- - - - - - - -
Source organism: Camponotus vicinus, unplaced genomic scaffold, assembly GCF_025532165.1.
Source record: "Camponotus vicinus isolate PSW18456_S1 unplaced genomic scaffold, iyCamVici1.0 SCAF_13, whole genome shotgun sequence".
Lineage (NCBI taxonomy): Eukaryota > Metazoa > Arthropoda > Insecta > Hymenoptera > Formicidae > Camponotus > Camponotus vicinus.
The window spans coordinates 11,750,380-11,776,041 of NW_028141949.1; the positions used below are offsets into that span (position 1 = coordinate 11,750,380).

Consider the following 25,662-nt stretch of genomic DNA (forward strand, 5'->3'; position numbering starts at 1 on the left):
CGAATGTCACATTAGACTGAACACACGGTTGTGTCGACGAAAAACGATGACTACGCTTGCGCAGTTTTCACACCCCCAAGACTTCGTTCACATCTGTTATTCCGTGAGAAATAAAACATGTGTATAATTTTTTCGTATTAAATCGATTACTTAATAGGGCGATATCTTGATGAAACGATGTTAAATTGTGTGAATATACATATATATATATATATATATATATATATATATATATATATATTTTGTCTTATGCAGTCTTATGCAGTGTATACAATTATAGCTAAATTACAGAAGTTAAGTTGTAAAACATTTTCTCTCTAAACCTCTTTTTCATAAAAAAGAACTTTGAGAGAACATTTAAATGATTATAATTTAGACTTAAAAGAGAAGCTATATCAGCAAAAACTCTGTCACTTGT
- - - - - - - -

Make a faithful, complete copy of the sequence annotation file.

Source organism: Camponotus vicinus, unplaced genomic scaffold, assembly GCF_025532165.1.
Source record: "Camponotus vicinus isolate PSW18456_S1 unplaced genomic scaffold, iyCamVici1.0 SCAF_13, whole genome shotgun sequence".
Lineage (NCBI taxonomy): Eukaryota > Metazoa > Arthropoda > Insecta > Hymenoptera > Formicidae > Camponotus > Camponotus vicinus.
The window spans coordinates 11,750,380-11,776,041 of NW_028141949.1; the positions used below are offsets into that span (position 1 = coordinate 11,750,380).

Consider the following 25,662-nt stretch of genomic DNA (forward strand, 5'->3'; position numbering starts at 1 on the left):
CGAATGTCACATTAGACTGAACACACGGTTGTGTCGACGAAAAACGATGACTACGCTTGCGCAGTTTTCACACCCCCAAGACTTCGTTCACATCTGTTATTCCGTGAGAAATAAAACATGTGTATAATTTTTTCGTATTAAATCGATTACTTAATAGGGCGATATCTTGATGAAACGATGTTAAATTGTGTGAATATACATATATATATATATATATATATATATATATATATATATATATTTTGTCTTATGCAGTCTTATGCAGTGTATACAATTATAGCTAAATTACAGAAGTTAAGTTGTAAAACATTTTCTCTCTAAACCTCTTTTTCATAAAAAAGAACTTTGAGAGAACATTTAAATGATTATAATTTAGACTTAAAAGAGAAGCTATATCAGCAAAAACTCTGTCACTTGT